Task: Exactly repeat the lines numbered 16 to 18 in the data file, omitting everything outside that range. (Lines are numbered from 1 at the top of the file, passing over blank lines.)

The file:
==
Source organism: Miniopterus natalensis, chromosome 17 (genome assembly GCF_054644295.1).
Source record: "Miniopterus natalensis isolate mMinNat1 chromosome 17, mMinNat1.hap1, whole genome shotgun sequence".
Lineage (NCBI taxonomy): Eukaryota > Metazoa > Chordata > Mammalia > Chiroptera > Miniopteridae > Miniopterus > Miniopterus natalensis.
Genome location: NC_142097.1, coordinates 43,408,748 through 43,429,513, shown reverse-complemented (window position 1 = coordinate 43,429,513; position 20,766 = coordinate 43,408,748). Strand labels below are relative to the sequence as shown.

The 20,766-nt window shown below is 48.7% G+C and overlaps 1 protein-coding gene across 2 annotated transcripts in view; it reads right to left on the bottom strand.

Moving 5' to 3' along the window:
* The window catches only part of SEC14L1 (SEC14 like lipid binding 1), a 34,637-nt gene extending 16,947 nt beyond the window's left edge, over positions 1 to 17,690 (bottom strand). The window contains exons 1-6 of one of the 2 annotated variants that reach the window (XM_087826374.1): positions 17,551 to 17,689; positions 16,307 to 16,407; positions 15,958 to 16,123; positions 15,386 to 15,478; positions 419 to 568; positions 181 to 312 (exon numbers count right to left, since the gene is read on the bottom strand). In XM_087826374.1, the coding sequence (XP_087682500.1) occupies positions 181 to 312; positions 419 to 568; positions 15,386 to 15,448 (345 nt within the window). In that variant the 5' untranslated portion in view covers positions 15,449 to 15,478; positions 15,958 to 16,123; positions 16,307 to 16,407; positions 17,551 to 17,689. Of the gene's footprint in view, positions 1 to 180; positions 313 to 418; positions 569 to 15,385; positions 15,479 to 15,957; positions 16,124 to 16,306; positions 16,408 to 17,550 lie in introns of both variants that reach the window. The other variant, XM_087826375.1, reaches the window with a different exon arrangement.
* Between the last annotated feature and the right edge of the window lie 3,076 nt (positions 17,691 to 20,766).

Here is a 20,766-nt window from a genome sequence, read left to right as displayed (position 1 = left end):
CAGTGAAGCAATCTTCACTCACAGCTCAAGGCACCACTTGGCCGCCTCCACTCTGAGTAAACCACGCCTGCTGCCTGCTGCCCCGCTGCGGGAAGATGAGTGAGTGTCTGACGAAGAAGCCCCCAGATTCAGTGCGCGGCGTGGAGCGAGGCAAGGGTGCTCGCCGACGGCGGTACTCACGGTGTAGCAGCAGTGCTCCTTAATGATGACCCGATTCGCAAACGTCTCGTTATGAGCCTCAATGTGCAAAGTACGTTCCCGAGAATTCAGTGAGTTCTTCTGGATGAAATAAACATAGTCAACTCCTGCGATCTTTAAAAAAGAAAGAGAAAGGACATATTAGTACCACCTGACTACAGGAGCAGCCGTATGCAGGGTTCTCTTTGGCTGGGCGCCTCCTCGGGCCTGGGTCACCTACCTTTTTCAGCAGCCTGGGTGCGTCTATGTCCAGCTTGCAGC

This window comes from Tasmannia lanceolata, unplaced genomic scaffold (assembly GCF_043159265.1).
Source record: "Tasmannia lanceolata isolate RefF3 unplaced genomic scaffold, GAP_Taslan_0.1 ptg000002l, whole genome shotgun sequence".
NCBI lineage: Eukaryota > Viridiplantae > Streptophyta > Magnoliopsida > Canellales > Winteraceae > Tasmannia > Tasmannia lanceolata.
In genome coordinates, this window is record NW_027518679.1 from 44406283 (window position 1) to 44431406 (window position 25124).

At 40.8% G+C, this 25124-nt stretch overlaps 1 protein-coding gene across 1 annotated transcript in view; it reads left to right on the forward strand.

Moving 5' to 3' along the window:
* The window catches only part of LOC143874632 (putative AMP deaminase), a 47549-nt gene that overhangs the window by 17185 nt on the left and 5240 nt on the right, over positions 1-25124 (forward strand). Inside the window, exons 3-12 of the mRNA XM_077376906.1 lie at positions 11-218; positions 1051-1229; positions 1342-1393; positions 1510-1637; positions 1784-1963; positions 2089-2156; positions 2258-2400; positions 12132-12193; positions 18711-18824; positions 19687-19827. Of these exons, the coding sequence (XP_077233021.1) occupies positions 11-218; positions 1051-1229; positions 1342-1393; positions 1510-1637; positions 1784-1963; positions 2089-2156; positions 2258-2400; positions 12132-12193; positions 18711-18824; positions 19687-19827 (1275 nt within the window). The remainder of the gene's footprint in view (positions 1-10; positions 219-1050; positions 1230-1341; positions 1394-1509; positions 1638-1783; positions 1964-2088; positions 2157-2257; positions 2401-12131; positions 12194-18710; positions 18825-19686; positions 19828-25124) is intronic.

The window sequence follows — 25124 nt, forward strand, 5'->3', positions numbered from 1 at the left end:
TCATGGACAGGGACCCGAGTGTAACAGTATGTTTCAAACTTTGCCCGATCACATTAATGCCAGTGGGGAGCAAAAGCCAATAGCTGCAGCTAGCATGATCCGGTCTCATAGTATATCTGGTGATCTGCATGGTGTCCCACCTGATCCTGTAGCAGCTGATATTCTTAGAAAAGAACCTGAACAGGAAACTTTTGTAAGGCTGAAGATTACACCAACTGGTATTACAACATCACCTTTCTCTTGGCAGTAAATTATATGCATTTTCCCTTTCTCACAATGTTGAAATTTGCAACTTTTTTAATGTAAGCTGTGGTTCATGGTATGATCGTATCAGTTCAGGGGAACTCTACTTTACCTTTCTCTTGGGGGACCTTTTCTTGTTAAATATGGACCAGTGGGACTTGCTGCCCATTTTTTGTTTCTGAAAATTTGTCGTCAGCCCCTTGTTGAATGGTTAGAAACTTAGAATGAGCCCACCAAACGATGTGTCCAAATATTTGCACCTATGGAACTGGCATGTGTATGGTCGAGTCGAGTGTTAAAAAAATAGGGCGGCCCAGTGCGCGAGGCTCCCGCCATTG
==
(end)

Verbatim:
Moving 5' to 3' along the window:
* The window catches only part of LOC143874632 (putative AMP deaminase), a 47549-nt gene that overhangs the window by 17185 nt on the left and 5240 nt on the right, over positions 1-25124 (forward strand). Inside the window, exons 3-12 of the mRNA XM_077376906.1 lie at positions 11-218; positions 1051-1229; positions 1342-1393; positions 1510-1637; positions 1784-1963; positions 2089-2156; positions 2258-2400; positions 12132-12193; positions 18711-18824; positions 19687-19827. Of these exons, the coding sequence (XP_077233021.1) occupies positions 11-218; positions 1051-1229; positions 1342-1393; positions 1510-1637; positions 1784-1963; positions 2089-2156; positions 2258-2400; positions 12132-12193; positions 18711-18824; positions 19687-19827 (1275 nt within the window). The remainder of the gene's footprint in view (positions 1-10; positions 219-1050; positions 1230-1341; positions 1394-1509; positions 1638-1783; positions 1964-2088; positions 2157-2257; positions 2401-12131; positions 12194-18710; positions 18825-19686; positions 19828-25124) is intronic.

The window sequence follows — 25124 nt, forward strand, 5'->3', positions numbered from 1 at the left end: